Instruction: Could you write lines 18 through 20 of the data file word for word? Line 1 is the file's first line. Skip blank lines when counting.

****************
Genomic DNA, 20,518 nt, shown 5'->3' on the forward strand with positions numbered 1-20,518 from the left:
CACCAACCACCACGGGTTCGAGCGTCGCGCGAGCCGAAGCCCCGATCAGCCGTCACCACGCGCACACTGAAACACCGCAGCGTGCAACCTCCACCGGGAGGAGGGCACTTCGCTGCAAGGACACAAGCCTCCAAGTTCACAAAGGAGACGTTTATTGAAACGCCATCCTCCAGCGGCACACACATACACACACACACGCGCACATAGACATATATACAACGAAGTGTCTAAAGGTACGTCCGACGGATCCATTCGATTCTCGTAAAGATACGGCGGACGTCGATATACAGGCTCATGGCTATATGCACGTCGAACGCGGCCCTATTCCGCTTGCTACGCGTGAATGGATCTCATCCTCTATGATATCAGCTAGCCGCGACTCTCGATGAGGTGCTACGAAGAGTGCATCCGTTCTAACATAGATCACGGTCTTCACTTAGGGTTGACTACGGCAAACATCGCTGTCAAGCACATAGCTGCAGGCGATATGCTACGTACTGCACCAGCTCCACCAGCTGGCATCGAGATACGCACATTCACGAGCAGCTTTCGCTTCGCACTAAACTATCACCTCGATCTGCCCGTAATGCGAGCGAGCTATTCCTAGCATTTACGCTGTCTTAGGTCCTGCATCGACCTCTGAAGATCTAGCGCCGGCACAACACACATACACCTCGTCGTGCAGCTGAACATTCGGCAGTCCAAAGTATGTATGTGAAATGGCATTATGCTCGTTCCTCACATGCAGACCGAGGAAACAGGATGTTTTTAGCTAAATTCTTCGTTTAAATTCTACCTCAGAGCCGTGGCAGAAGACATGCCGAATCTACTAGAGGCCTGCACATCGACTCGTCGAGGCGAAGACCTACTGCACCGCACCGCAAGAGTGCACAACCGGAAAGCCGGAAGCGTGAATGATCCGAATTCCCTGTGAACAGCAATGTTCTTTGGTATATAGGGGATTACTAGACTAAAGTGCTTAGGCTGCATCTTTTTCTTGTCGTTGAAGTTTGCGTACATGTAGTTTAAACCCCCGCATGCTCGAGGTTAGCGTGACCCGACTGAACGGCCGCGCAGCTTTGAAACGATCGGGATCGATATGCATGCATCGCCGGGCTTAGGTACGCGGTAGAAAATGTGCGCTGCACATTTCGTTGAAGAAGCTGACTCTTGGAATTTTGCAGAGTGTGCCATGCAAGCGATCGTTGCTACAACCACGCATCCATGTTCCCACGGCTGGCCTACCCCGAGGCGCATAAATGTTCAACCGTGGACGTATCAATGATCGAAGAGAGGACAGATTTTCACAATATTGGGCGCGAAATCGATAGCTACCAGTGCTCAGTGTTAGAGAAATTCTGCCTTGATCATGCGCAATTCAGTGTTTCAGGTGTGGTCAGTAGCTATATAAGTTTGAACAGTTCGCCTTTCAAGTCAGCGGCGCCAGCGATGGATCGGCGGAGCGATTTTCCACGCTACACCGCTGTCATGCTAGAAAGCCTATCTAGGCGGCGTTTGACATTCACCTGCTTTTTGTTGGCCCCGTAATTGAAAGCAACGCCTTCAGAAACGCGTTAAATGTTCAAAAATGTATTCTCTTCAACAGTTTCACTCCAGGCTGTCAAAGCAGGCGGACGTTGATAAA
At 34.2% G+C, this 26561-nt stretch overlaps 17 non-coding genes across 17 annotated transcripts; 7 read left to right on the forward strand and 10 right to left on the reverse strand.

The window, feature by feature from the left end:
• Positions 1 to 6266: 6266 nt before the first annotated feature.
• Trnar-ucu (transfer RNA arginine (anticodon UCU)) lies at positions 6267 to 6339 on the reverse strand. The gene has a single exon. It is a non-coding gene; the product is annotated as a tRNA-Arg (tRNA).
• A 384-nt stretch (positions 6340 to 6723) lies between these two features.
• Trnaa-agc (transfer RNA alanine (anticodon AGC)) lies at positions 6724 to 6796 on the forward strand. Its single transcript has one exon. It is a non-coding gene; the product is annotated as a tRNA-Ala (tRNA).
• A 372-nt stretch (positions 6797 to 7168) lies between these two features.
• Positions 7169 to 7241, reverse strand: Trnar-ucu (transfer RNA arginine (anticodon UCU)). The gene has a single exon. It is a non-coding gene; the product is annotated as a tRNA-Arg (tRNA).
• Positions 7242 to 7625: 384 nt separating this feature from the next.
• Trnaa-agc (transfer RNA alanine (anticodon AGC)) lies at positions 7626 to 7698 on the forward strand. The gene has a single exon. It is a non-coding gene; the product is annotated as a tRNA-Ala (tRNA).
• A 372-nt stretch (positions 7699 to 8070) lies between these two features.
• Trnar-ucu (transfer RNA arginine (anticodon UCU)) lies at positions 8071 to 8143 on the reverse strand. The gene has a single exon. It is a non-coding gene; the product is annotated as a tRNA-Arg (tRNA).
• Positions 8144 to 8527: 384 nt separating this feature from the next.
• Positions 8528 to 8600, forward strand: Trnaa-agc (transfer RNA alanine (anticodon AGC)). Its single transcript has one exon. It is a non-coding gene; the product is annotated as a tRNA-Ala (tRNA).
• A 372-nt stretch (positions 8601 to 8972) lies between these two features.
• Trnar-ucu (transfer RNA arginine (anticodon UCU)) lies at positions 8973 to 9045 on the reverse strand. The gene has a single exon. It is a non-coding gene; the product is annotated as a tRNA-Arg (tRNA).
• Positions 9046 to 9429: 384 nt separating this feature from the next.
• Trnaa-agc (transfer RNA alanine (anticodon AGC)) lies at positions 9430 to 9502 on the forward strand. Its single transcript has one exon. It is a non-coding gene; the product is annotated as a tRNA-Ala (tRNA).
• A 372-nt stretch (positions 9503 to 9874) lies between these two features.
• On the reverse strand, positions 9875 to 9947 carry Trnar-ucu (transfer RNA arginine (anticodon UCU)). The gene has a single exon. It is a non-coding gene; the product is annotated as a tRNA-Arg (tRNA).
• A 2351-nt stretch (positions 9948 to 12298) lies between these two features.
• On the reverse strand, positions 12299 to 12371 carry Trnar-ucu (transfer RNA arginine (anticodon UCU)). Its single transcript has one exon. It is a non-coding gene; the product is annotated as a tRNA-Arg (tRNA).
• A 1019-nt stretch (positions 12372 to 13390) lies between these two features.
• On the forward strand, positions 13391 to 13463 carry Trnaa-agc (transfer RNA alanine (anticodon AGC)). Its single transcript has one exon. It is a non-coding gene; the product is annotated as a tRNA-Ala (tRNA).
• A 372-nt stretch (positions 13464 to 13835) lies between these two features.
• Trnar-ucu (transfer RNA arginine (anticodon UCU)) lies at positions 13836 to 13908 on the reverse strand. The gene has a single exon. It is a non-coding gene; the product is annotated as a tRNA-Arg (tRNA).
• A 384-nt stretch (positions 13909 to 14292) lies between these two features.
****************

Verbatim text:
• Trnar-ucu (transfer RNA arginine (anticodon UCU)) lies at positions 8973 to 9045 on the reverse strand. The gene has a single exon. It is a non-coding gene; the product is annotated as a tRNA-Arg (tRNA).
• Positions 9046 to 9429: 384 nt separating this feature from the next.
• Trnaa-agc (transfer RNA alanine (anticodon AGC)) lies at positions 9430 to 9502 on the forward strand. Its single transcript has one exon. It is a non-coding gene; the product is annotated as a tRNA-Ala (tRNA).